From there we set out for Apollo Bay on a crazy curvy dirt road that felt like we were rally racing. We arrived around 4 and had to wait till 5 to check in so we walked along the town’s main street and we were happy to find a grocery store. Once checking in to our super nice hostel and checking out the superiour kitchen facilities we hit up the grocery store for a nice pasta dinner. We were pretty hungry since we skipped lunch and soon made a good dinner. After dinner we worked on our website for awhile and watched some TV before passing out. Luckily, since we had a 2 hour drive to our next stop we could sleep in a little.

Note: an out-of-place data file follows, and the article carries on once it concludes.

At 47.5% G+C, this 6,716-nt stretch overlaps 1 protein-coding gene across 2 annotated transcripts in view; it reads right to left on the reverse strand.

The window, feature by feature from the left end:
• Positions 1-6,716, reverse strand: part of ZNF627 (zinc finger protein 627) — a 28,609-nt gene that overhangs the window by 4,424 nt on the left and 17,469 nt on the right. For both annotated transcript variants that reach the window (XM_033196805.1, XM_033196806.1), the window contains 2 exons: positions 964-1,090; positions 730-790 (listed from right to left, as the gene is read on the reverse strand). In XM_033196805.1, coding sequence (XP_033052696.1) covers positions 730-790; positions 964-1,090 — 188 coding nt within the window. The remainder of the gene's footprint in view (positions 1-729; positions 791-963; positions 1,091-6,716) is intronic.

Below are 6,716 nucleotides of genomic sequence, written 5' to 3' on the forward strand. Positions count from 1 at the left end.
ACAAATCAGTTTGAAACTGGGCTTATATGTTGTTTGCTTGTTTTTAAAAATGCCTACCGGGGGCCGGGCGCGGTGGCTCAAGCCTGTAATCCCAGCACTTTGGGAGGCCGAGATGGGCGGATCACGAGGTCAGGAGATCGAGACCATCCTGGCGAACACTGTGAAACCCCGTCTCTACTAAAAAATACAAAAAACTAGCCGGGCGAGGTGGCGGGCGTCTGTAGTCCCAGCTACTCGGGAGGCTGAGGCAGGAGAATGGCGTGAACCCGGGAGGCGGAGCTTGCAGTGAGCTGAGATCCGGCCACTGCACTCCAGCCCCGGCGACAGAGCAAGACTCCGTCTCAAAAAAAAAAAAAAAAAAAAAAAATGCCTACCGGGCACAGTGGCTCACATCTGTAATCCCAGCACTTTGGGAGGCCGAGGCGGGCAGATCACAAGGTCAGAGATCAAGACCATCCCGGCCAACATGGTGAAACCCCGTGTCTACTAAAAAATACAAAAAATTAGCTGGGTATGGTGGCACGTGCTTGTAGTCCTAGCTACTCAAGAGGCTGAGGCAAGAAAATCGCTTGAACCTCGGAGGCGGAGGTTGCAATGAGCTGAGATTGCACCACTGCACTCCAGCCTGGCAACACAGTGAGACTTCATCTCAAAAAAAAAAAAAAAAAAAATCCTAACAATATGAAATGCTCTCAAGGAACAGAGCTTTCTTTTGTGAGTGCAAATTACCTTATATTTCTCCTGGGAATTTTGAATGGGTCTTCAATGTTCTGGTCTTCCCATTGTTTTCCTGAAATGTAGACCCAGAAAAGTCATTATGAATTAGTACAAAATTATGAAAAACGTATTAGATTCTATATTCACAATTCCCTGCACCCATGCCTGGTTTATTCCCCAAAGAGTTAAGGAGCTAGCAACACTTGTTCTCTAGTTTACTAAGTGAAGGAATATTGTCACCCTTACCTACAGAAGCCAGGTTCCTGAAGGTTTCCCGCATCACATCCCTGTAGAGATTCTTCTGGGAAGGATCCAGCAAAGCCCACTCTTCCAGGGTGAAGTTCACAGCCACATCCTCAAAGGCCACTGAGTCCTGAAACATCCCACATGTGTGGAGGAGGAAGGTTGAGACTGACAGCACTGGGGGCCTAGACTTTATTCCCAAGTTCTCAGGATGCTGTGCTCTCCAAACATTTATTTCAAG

Our final stop on the Great Ocean Road was Torquay a huge surfing town. We spent some time watching the surfers at Bells Beach where every Easter Ripcurl holds an annual surfing tournament. The first part of the day was spent just looking around the town. After finding a place, I rented a surfboard for a couple of hours and had some fun on the waves. It was a good time, and I am definitly out of shape. By the end, my shoulders were burning. We headed back to the room for a shower before heading out for the Parm and Pot special for $7 at the local pub. Chicken Parm with fries and a beer for a great price, we could not pass. We then headed to bed for our early rise to drive into Melbourne. The morning traffic into the city reminded me a lot of home and how much I did not miss it. We bought a few last minute items and took a walk around the city. Before we knew it, it was time to say farewell to Australia. It has been a great time. The people are simply amazing, and there is still so much to see that we know that we will be back someday. It is now time to head to Thailand for a completly new experience.